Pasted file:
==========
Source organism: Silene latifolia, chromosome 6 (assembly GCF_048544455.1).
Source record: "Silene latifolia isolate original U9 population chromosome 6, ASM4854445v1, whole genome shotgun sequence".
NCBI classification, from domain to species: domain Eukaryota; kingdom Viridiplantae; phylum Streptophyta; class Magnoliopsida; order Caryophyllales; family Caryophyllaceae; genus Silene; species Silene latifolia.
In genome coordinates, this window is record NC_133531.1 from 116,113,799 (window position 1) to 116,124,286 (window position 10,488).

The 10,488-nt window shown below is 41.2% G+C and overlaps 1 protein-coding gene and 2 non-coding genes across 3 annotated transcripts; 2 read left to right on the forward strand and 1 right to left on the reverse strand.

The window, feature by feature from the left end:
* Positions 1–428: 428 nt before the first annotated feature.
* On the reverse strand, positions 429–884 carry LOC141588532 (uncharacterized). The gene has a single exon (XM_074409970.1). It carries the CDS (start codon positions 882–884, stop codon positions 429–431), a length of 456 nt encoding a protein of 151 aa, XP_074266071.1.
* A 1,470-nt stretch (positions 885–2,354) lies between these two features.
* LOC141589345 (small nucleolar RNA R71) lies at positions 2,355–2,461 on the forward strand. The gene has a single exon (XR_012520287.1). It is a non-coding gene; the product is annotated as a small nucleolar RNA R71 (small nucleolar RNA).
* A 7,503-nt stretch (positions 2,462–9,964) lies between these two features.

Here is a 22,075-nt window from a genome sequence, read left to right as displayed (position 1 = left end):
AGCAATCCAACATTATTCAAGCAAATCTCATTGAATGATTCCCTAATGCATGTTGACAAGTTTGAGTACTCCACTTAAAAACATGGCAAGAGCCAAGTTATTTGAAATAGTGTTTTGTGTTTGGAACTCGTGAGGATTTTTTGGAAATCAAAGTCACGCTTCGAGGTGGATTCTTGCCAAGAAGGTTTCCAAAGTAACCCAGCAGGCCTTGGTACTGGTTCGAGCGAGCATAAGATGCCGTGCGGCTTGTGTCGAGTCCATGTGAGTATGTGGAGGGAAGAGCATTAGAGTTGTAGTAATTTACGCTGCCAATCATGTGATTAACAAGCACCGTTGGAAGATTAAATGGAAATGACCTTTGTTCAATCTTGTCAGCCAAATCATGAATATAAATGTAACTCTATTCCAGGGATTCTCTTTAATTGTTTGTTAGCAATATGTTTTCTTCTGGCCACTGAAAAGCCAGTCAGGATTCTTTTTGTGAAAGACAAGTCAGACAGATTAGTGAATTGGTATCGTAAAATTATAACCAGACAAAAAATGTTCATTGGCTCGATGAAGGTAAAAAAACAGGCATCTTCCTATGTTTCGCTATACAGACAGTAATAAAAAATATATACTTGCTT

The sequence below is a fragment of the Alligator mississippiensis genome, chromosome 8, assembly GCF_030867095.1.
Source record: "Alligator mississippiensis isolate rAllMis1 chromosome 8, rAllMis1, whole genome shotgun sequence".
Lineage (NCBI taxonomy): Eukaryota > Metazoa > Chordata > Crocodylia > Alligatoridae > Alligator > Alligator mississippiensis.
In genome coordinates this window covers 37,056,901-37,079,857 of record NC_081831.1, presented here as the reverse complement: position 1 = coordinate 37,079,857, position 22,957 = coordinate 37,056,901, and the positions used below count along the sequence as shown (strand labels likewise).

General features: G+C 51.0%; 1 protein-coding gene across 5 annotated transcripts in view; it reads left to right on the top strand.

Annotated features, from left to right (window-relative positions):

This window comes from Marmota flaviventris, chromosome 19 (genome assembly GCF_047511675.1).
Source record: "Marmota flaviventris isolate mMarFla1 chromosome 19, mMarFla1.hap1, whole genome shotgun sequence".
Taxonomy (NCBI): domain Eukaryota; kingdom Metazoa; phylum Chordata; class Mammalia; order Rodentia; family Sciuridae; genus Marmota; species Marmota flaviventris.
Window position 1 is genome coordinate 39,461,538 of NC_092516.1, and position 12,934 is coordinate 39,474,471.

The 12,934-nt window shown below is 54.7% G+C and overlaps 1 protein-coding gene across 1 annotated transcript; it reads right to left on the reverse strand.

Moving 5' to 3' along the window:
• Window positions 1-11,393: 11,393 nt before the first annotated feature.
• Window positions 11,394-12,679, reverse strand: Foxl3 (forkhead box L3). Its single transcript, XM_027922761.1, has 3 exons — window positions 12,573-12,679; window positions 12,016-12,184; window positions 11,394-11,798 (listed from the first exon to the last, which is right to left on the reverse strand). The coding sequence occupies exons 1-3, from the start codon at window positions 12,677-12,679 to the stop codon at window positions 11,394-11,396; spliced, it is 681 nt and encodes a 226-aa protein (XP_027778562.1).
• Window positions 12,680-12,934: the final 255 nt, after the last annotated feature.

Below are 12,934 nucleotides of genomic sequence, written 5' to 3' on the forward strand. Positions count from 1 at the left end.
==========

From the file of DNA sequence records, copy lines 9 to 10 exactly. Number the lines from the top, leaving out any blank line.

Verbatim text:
* A 1,470-nt stretch (positions 885–2,354) lies between these two features.
* LOC141589345 (small nucleolar RNA R71) lies at positions 2,355–2,461 on the forward strand. The gene has a single exon (XR_012520287.1). It is a non-coding gene; the product is annotated as a small nucleolar RNA R71 (small nucleolar RNA).